Red Pepper Race Section: open editorial meeting – 11 August in Leeds
The next open editorial meeting of the Red Pepper Race Section will take place between 3.30-5.30pm, Friday 11th August in Leeds.

Mogg-mentum? Thatcherite die-hard Jacob Rees-Mogg is no man of the people
Adam Peggs says Rees-Mogg is no joke – he is a living embodiment of Britain's repulsive ruling elite

Power to the renters: Turning the tide on our broken housing system
Heather Kennedy, from the Renters Power Project, argues it’s time to reject Thatcher’s dream of a 'property-owning democracy' and build renters' power instead

Your vote can help Corbyn supporters win these vital Labour Party positions
Left candidate Seema Chandwani speaks to Red Pepper ahead of ballot papers going out to all members for a crucial Labour committee

Join the Rolling Resistance to the frackers
Al Wilson invites you to take part in a month of anti-fracking action in Lancashire with Reclaim the Power

The Grenfell public inquiry must listen to the residents who have been ignored for so long
Councils handed housing over to obscure, unaccountable organisations, writes Anna Minton – now we must hear the voices they silenced

India: Modi’s ‘development model’ is built on violence and theft from the poorest
Development in India is at the expense of minorities and the poor, writes Gargi Battacharya

North Korea is just the start of potentially deadly tensions between the US and China
US-China relations have taken on a disturbing new dimension under Donald Trump, writes Dorothy Guerrero

The feminist army leading the fight against ISIS
Dilar Dirik salutes militant women-organised democracy in action in Rojava

France: The colonial republic
The roots of France’s ascendant racism lie as deep as the origins of the French republic itself, argues Yasser Louati

This is why it’s an important time to support Caroline Lucas
A vital voice of dissent in Parliament: Caroline Lucas explains why she is asking for your help

PLP committee elections: it seems like most Labour backbenchers still haven’t learned their lesson
Corbyn is riding high in the polls - so he can face down the secret malcontents among Labour MPs, writes Michael Calderbank

Going from a top BBC job to Tory spin chief should be banned – it’s that simple
This revolving door between the 'impartial' broadcaster and the Conservatives stinks, writes Louis Mendee – we need a different media

I read Gavin Barwell’s ‘marginal seat’ book and it was incredibly awkward
Gavin Barwell was mocked for writing a book called How to Win a Marginal Seat, then losing his. But what does the book itself reveal about Theresa May’s new top adviser? Matt Thompson reads it so you don’t have to

We can defeat this weak Tory government on the pay cap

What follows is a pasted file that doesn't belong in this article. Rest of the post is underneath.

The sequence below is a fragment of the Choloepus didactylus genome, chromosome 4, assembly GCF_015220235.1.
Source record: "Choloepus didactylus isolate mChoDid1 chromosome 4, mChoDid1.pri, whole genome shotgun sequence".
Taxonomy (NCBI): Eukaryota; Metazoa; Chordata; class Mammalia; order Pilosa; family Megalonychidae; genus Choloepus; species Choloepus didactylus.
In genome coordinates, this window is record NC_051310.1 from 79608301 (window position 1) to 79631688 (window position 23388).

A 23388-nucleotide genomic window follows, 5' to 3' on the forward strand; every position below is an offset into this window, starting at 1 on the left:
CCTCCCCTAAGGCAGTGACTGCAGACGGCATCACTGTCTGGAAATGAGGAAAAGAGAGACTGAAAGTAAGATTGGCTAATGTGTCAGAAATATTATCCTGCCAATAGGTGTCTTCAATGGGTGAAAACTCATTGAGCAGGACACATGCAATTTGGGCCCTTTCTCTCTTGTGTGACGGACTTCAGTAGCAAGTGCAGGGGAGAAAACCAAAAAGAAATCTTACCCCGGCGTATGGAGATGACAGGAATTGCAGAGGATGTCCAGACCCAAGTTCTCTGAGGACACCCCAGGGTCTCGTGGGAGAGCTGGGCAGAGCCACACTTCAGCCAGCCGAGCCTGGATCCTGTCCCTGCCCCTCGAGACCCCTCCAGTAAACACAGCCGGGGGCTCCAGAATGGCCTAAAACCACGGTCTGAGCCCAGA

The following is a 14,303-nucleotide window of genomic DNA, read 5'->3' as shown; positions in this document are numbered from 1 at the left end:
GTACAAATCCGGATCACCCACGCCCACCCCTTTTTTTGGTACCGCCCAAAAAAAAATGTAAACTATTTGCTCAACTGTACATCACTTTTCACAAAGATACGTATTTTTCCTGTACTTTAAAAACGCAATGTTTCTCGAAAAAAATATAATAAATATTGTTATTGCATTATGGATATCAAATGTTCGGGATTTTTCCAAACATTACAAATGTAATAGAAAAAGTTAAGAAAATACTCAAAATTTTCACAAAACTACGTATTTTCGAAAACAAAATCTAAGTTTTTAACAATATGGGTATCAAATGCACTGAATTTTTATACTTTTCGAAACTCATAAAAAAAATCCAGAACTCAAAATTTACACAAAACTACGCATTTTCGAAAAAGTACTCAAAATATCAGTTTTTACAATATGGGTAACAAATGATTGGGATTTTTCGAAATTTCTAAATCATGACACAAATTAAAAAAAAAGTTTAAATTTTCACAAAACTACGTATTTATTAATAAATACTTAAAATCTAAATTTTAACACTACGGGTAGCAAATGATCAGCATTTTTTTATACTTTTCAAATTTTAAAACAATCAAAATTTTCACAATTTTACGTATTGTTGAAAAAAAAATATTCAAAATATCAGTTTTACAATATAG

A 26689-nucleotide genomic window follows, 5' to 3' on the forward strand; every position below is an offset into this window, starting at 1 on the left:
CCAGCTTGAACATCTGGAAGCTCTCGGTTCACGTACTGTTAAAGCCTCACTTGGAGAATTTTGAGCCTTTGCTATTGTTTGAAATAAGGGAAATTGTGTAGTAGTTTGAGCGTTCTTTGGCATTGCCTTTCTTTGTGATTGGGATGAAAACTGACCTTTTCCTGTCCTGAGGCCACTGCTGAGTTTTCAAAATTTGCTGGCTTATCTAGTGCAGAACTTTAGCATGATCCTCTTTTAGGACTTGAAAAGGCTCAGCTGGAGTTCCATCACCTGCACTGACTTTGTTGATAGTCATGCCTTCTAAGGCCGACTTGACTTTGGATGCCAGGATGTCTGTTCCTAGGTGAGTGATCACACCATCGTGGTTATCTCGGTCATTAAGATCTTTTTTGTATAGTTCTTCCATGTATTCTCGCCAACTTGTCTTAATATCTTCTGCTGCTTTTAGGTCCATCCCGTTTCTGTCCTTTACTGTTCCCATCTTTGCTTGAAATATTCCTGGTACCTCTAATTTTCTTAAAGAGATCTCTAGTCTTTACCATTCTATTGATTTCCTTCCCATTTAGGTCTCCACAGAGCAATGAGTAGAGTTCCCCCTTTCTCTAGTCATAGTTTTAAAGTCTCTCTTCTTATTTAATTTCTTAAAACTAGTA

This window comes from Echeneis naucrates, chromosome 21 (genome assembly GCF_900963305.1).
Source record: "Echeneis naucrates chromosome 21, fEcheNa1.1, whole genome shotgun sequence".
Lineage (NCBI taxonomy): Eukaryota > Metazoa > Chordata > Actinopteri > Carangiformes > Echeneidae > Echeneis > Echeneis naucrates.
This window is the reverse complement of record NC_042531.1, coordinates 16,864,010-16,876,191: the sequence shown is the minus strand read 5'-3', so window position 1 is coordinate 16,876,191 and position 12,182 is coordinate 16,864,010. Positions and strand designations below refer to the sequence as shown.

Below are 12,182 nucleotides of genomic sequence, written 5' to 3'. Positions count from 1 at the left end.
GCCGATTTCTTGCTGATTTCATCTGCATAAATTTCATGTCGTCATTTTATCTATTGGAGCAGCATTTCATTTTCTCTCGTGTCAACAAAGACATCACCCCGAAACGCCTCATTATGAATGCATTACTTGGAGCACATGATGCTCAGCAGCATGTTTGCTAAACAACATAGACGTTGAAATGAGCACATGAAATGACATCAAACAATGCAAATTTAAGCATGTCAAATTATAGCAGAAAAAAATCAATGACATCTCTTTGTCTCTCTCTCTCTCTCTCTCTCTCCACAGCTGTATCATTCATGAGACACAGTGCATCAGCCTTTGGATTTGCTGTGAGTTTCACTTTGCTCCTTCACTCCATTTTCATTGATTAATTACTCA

With the government in chaos, this is our chance to lift the pay cap for everyone, writes Mark Serwotka, general secretary of public service workers’ union PCS

Corbyn supporters surge in Labour’s internal elections
A big rise in left nominations from constituency Labour parties suggests Corbynites are getting better organised, reports Michael Calderbank

Undercover policing – the need for a public inquiry for Scotland
Tilly Gifford, who exposed police efforts to recruit her as a paid informer, calls for the inquiry into undercover policing to extend to Scotland

Becoming a better ally: how to understand intersectionality
Intersectionality can provide the basis of our solidarity in this new age of empire, writes Peninah Wangari-Jones

The myth of the ‘white working class’ stops us seeing the working class as it really is
The right imagines a socially conservative working class while the left pines for the days of mass workplaces. Neither represent today's reality, argues Gargi Bhattacharyya

The government played the public for fools, and lost
The High Court has ruled that the government cannot veto local council investment decisions. This is a victory for local democracy and the BDS movement, and shows what can happen when we stand together, writes War on Want’s Ross Hemingway.

An ‘obscure’ party? I’m amazed at how little people in Britain know about the DUP
After the Tories' deal with the Democratic Unionists, Denis Burke asks why people in Britain weren't a bit more curious about Northern Ireland before now

The Tories’ deal with the DUP is outright bribery – but this government won’t last
Theresa May’s £1.5 billion bung to the DUP is the last nail in the coffin of the austerity myth, writes Louis Mendee

Brexit, Corbyn and beyond
Clarity of analysis can help the left avoid practical traps, argues Paul O'Connell

Paul Mason vs Progress: ‘Decide whether you want to be part of this party’ – full report
Broadcaster and Corbyn supporter Paul Mason tells the Blairites' annual conference some home truths

Contagion: how the crisis spread
Following on from his essay, How Empire Struck Back, Walden Bello speaks to TNI's Nick Buxton about how the financial crisis spread from the USA to Europe

How empire struck back
Walden Bello dissects the failure of Barack Obama's 'technocratic Keynesianism' and explains why this led to Donald Trump winning the US presidency


1